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CD Review
Akron/Family - The Cosmic Birth and Journey of Shinju TNT


The Cosmic Birth and Journey of Shinju TNT
Record Label: Dead Oceans Records
Review by Kaleb Bronson
April 2011

The carnival is a special treat for most of society. The flashing lights, confusing and frightening clowns, dancing bears, trapeze artists, and circus freaks make for an arrangement that cannot be experienced anywhere else. Welcome to Akron/Family’s carnival with their newest album release Akron/Family II: The Cosmic Birth and Journey of Shinju TNT released on Dead Oceans Records.

The Akron/Family has taken the experiment known as sound to a new level and broken all of the previous rules of engagement. During this musical process, the team of Dana Janssen, Seth Olinsky, and Miles Seaton (also known as the Akron/Family) created an album of truly cosmic revelations. This album lets loose into a land of bliss and psychedelia while transforming noise into an experience. From the ruckus romp of “Silly Bears,” the intro to the album, to the subduing awakening of an outro titled “Creator,” the band lets the shattered mind, the societal-shaken body, and the effervescent soul travel through a portal of genius accomplishments. Some may not be able to handle the out-of-the-box approach, but for those who enjoy music beyond humanities state-of-being, the Akron/Family has released a masterpiece to delve upon.

The precise drumming quality and unique instrumental values allow the listener to take a spiritual journey throughout this record. Fortunately, audience members do take the aforementioned journey when the band is seen live, especially when outdoors. Each track offers an emotional landslide. The track “Island” is so focused and calmingly triumphant that the listener is moved to sway with the waves of electronic-folk rhythms, and then move into a chanting fiasco of beauty on the short song “A AAA O A WAY.” The corrupt noises interwoven in the background enter the mind like a transistor radio, and then send listeners into the river of consciousness before transcending during “So It Goes.”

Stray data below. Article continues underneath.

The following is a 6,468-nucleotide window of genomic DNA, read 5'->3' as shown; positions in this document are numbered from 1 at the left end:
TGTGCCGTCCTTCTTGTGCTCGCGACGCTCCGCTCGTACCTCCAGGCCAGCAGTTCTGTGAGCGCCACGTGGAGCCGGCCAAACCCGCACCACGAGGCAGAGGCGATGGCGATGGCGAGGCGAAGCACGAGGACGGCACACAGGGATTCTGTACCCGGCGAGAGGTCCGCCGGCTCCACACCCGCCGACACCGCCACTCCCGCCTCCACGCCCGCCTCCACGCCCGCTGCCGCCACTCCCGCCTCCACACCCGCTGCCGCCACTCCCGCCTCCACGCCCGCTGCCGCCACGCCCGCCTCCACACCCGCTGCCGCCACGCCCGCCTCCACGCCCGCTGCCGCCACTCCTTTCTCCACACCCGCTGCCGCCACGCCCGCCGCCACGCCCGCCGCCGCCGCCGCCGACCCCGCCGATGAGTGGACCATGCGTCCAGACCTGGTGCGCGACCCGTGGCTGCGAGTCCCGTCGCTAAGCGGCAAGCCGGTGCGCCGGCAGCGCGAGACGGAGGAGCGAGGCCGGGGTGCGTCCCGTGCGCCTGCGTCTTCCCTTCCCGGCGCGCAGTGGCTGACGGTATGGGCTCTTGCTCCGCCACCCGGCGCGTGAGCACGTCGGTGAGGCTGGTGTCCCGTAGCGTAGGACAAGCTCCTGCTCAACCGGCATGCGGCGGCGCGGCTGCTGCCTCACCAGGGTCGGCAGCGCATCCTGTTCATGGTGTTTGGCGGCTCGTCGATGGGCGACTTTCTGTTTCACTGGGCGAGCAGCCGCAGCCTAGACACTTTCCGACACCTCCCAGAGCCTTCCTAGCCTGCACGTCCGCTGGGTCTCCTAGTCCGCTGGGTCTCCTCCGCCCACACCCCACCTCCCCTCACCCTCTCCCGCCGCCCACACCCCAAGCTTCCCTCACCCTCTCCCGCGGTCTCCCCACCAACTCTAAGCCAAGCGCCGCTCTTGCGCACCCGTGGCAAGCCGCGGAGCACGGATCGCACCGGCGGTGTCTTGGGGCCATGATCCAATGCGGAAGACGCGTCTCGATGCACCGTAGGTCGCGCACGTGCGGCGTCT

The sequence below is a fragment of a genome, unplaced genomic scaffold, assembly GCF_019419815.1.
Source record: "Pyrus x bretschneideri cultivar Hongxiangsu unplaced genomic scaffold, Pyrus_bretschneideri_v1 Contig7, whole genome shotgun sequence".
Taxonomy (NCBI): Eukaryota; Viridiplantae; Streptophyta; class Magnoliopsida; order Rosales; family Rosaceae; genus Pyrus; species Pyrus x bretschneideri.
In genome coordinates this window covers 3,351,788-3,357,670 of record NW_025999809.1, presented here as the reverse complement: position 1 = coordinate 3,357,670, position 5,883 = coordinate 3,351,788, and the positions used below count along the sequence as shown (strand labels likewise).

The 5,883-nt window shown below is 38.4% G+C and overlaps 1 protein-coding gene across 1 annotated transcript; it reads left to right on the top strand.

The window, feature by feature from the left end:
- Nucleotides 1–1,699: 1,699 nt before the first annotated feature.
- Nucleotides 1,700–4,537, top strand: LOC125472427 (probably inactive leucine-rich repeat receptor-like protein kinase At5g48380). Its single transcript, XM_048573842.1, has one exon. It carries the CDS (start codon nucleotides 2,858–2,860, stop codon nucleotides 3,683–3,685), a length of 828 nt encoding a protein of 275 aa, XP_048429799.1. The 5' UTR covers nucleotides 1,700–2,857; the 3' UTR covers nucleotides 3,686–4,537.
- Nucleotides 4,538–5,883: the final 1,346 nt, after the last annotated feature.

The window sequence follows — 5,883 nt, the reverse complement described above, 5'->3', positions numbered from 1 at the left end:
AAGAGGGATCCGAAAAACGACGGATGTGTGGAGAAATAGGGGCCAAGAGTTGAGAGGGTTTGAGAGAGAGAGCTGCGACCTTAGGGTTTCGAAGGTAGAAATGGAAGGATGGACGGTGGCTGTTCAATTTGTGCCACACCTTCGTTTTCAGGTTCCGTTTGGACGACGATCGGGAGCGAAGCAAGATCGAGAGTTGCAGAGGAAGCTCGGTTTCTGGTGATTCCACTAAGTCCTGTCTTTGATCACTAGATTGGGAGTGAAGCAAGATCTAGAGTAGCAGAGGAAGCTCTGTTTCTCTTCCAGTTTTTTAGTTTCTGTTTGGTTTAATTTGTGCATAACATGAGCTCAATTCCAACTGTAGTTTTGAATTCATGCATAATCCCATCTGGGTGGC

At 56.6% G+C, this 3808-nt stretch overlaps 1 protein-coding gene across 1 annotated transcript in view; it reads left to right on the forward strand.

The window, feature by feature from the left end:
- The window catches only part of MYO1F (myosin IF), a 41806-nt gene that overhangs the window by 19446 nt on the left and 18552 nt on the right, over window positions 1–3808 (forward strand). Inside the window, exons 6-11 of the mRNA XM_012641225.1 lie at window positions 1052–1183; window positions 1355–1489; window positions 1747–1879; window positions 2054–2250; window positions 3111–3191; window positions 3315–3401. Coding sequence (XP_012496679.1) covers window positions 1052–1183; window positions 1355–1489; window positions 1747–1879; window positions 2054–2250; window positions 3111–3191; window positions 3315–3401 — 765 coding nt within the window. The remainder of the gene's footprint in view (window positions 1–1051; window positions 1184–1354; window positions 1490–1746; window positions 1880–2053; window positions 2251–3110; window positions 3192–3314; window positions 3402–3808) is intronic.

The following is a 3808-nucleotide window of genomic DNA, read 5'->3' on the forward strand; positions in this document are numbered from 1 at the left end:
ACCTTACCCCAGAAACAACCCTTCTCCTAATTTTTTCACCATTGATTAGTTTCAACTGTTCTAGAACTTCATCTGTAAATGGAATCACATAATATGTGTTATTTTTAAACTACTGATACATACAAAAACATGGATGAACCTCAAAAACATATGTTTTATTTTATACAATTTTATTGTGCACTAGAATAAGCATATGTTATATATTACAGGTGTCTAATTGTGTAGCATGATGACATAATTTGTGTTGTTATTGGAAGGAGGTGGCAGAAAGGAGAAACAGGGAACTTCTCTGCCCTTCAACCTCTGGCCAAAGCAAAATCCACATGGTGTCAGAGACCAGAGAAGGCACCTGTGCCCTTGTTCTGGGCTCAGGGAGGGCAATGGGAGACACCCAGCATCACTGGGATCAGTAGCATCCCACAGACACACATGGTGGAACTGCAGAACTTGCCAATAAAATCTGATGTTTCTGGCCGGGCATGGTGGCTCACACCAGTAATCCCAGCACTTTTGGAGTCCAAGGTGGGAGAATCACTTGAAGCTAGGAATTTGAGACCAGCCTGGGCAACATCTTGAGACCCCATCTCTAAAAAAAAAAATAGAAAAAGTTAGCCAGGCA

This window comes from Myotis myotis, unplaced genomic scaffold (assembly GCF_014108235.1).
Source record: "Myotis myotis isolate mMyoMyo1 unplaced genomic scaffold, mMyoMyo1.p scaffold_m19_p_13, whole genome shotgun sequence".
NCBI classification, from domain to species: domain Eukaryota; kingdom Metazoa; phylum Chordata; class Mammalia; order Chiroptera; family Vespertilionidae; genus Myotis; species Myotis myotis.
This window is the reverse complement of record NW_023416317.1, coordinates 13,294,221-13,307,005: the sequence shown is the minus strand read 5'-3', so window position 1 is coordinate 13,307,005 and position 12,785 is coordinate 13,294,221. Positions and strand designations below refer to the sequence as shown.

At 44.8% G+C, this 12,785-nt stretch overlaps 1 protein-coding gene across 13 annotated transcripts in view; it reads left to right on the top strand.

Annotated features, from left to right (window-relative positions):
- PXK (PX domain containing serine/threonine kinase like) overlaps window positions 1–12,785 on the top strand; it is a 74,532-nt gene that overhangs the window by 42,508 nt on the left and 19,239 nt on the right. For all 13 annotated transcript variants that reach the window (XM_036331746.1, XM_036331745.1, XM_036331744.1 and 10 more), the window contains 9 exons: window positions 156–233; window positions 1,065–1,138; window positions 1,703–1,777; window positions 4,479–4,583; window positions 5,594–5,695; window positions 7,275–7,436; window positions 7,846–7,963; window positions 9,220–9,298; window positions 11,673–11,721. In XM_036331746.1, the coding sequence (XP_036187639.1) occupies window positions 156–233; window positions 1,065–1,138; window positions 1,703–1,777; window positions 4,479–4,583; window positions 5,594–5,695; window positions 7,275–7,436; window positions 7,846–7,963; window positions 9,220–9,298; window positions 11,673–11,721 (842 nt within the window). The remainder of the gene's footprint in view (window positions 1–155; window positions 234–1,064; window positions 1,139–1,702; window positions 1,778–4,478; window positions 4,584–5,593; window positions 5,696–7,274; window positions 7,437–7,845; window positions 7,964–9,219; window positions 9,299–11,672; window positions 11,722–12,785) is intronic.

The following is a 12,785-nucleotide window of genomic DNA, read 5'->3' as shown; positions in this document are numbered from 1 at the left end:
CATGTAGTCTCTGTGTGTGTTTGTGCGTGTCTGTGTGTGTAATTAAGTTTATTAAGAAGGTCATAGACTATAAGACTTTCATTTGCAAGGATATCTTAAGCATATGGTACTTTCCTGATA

The more confusion, the better, and the sounds continue to be more colorful throughout this album. Ronald Dahl would be a proud to hear such unexpected instrumental color. The tribal drumming and chanting cascading through “Another Sky” opens the gates into a new room of musical wilderness. As the light emerges from the track of the same name, the sounds of Hans Zimmer’s True Romance soundtrack echo within the song, though the lyrical content compares to a ride with Ken Kesey on a summer afternoon, with Hunter S. Thompson riding on the roof of “Furthur.”

As the listener transcends down this mountain of musical wonderment, they run into the song “Tatsuya Neon Purple Walkby,” which is a 35 second track of woodsy pause. In other words, it’s a time for people to breathe before climbing the tree-house of sound known as “Fuji I (Global Dub).” As the waters trickle over the track, “Fuji II (Single Pane)” arrives to float the eardrums on the lily pads of the planet, making this track the most soothing within the album. A track and time for premonitions, “We’ve been living underground,” the lyrical beauty chimes.

The album ends with the song “Creator,” which allows release back into the normal plain of existence, yet for some reason the listener is a changed person. The entire album is a journey and a piece of artwork that cannot be painted, drawn, or sculpted. Akron/Family II: The Cosmic Birth and Journey of Shinju TNT is a transformation into a new era of sound.

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